Security Experts:

Ongoing Attacks Hit West African Financial Institutions Since Mid-2017

Cyber-attacks that have been ongoing since at least mid-2017 hit financial institutions in West Africa, Symantec security researchers report.

The attackers employed commodity malware and living-off-the-land tools to hit targets in Ivory Coast, Cameroon, Congo (DR), Ghana, and Equatorial Guinea to date. The identity of the attackers, however, remains unknown.

Four different types of attacks were used against financial organizations in the region, with the first of them underway since at least mid-2017. Organizations in Ivory Coast and Equatorial Guinea were infected with the NanoCore Trojan, but the legitimate PsExec tool was also used.

The attackers employed lure documents referring to a West African bank operating in several countries in the region. With some of the tools similar to those mentioned in a 2017 SWIFT alert, the researchers believe the threat actors might have been attempting to conduct financial fraud.

A second type of attack started in late 2017 and targeted organizations in Ivory Coast, Ghana, Congo, and Cameroon with malicious PowerShell scripts and the credential-stealing tool Mimikatz. The open-source remote administration tool UltraVNC was also used, and the Cobalt Strike pentesting tool was then installed on the target systems.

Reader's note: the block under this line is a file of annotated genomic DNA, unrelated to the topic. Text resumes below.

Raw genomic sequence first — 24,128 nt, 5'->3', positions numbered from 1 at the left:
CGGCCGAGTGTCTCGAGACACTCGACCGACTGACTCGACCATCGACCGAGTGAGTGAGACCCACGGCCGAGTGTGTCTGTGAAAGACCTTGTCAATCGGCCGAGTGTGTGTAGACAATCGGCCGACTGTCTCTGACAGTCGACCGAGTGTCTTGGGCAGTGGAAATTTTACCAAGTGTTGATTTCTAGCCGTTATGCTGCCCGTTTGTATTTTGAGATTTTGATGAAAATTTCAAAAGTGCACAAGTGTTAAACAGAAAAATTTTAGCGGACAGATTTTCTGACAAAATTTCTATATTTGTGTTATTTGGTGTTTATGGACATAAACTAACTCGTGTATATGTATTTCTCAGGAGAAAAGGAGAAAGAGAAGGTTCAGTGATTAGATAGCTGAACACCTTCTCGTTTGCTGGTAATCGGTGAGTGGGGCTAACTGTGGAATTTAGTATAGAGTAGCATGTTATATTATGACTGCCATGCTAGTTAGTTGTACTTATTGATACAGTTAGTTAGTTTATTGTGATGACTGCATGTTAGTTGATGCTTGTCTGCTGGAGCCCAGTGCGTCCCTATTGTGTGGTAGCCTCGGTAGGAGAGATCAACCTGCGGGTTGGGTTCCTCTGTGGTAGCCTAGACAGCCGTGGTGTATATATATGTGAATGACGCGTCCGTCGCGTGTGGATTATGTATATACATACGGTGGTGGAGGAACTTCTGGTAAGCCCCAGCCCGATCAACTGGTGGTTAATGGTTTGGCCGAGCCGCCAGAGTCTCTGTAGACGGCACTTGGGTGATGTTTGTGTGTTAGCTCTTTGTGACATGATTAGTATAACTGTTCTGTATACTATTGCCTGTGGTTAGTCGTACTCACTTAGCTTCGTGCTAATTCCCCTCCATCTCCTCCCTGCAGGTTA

Only an organization in Ivory Coast was targeted in the third type of attacks, after being targeted in the second campaign too. The Remote Manipulator System RAT was used in this incident, along with Mimikatz and two custom Remote Desktop Protocol (RDP) tools.

“Since Mimikatz can be used to harvest credentials and RDP allows for remote connections to computers, it’s likely the attackers wanted additional remote access capability and were interested in moving laterally across the victim’s network,” Symantec notes.

Starting December 2018, the researchers noticed the fourth type of attack, also targeting organizations in Ivory Coast. This campaign, however, used off-the-shelf malware known as Imminent Monitor RAT.

What Symantec’s researchers couldn’t determine to date, however, is who exactly was behind these attacks. Thus, it’s unclear whether the assaults were the work of a single group of hackers or that of different threat actors.

“Whether the attacks were the work of one or more groups remains unknown. However, they share some commonalities in terms of the tools and tactics employed. Any malware used was off-the-shelf, commodity malware. Additionally, most of the attacks leveraged living off the land tactics,” Symantec notes.

With commodity malware readily available on underground marketplaces, attackers can take advantage of an increased level of anonymity when using such tools, even if they lack in power or stealth when compared to custom-developed tools. In such cases, attribution becomes increasingly difficult, Symantec notes.

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